Skip to main content

Data Processing using Python Generators

Hello my friends in this Entry we are going to talk about data processing with Python, but we are going to process data using a pipeline approach, to a better understanding on this you can go back an entry earlier were I explained Iterators and Generators. In this entry we are going to move forward in applying generators to process data with pipelines.
But first let's talk about Comprehension.

Python Comprehension

Comprehension is a way of creating sequences from iterators in a one line simple statement; we have several kinds of comprehensions

 Python List Comprehension

For example if we want to build a list with the first 10 squares values of the positive integer numbers we can do it like this
>>> squares = [x ** 2 for x in range(111)]
>>> squares

We can also create compounds lists with if statements, let's now build the same squares but only taking the even ones.
>>> squares = [x ** 2 for x in range(1, 11) if x % 2 == 0]
>>> squares
[4, 16, 36, 64, 100]

Pretty cool right? Keep in mind that the use of the if statement can be implemented in data processing to filter based on a condition, another thing to point out is that you can construct list and also apply so kind of element wise operation before outputting this to a variable.

Python Dictionary Comprehension

Also, you can create Dictionaries using the same approach; let's look a quick example in which we construct a not much meaningful dictionary holding names
>>> data = {k:v for k, v in enumerate(names)}
>>> data
{0: 'John', 1: 'Caleb', 2: 'Matthew', 3: 'Johan', 4: 'David'}

Not that cool, but you can find out how this could be useful to you.

Python Generators Comprehension

Finally you can create generators using this same approach, in the last entry I used functions or methods to yield elements in a sequence on the fly, if your elements in the sequence can be one line processed as we did here with the list example, can build a generators easily. Let's turn the list example into a generator, this can be done by just replace the square brackets [] in the statement by round brackets (), just that simple.
>>> squares = (x ** 2 for x in range(1, 11))
>>> squares
<generator object <genexpr> at 0x02B74828>
>>> next(squares)
>>> next(squares)
>>> for s in squares:

Cool right? So now that you have took a look at this let's move on with Pipelines.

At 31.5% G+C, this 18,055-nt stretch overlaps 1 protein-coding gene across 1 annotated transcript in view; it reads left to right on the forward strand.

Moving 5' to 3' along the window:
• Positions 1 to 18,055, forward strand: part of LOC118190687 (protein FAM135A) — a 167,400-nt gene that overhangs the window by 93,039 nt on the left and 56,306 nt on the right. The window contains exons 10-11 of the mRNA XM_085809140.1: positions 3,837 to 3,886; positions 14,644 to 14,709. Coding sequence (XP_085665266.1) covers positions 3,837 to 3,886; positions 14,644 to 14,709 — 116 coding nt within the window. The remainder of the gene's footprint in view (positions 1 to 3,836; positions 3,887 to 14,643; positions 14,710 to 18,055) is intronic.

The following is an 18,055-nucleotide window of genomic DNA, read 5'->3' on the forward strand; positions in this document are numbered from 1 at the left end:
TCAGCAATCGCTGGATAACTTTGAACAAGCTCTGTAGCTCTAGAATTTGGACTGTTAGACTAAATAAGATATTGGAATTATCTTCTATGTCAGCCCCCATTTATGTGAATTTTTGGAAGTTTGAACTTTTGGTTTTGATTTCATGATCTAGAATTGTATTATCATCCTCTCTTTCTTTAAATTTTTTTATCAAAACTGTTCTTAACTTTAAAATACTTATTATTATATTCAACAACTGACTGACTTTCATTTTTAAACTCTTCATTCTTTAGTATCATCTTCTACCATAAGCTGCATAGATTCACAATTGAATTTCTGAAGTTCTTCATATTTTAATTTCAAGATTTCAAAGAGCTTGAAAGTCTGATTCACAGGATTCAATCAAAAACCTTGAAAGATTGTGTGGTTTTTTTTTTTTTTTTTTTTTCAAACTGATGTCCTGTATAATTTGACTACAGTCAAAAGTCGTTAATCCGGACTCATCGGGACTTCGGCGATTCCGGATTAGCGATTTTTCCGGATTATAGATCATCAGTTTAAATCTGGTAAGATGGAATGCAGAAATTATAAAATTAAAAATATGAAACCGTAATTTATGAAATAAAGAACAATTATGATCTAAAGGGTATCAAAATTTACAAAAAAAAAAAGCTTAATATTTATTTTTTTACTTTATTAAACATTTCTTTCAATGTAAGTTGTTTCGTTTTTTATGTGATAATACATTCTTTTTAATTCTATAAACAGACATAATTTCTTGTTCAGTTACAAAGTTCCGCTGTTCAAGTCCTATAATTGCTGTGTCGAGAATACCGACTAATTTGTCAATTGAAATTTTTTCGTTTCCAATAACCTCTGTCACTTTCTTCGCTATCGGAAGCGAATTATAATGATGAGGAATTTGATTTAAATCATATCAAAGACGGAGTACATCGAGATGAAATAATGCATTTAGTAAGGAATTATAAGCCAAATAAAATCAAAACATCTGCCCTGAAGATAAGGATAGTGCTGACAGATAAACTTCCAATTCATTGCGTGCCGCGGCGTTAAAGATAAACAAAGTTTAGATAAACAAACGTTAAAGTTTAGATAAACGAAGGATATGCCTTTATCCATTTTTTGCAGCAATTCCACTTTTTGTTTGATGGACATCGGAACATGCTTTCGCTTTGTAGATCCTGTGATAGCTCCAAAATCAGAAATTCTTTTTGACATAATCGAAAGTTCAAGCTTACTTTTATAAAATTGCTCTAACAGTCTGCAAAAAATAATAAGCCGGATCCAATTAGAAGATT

Generators as Pipelines

Remember that generators are better if you want to process a lot of data and also want to improve performance with a very small and semantic code, sometimes you need to process some source of data in sequential elements, and apply several processing algorithms, creating a for loop for each one of this processes is not so much Pythonic (remember the Zen of Python), you can create a pipeline practice in which each pipe creates a new generator based on the generator fed by the previous pipe, let's explain this with a small graphic.

As you can see, you want to process your data from a raw source that could become from the Internet, a Database or a simple CSV file to a final formatted output like another database, JSON or XML. But several conversions or algorithms need to be applied to each elements of this data, you split this as pipes in which each pipe is a different process operation, and each one returns a generator from another generator, you will see that by using this approach a more modular and maintainable will be obtained.
Another thing to point out is that if your data operation takes more than one line of code don't feel down for this, you can for this pipe create a function based generator, and have a mixed code between functions and comprehensions.
And to explain this better let's code an example, we are going to process a file that contains information about Pokemon, you can find the file in this link.
The file contains 721 entries of Pokemon, and in each line we have comma separated values for each of these properties in order.
·         Number
·         Name
·         Type 1
·         Type 2
·         Total
·         HP
·         Attack
·         Defense
·         Sp. Atk
·         Sp. Def
·         Speed
·         Generation
·         Legendary
Now that we have discuss the source format let's talk about the output format, how about dictionaries with the properties as key with corresponding values? Yeap that could work, but what about if we convert each of this dictionaries into json?... better.
Another thing that we could do is to convert numbers in string representation to actual python integers.
So let's enumerate the pipes
1.       Data reading: In this pipe we are going to generate each line of the csv file.
2.       Data packing: In this pipe we are going to convert from a single comma separated line values into a dictionary
3.       Data conversion: In this pipe we are going to convert each element inside the dictionaries that could represent integers.
4.       Data formatting: In this pipe we are going to convert from dictionary to json.
And there have it, 4 generators in a pipe that as a whole generates each output element on the fly, mind blowing.
Let's code the first generator from the pipeline.
pokefile = open("pokemon.csv")
pokelines = (line.strip() for line in pokefile)

In this code we are reading the first line so we can get rid of the headers from the csv file, and apply the strip method for string just remove trailing new lines "\n", now let's code the next pipe.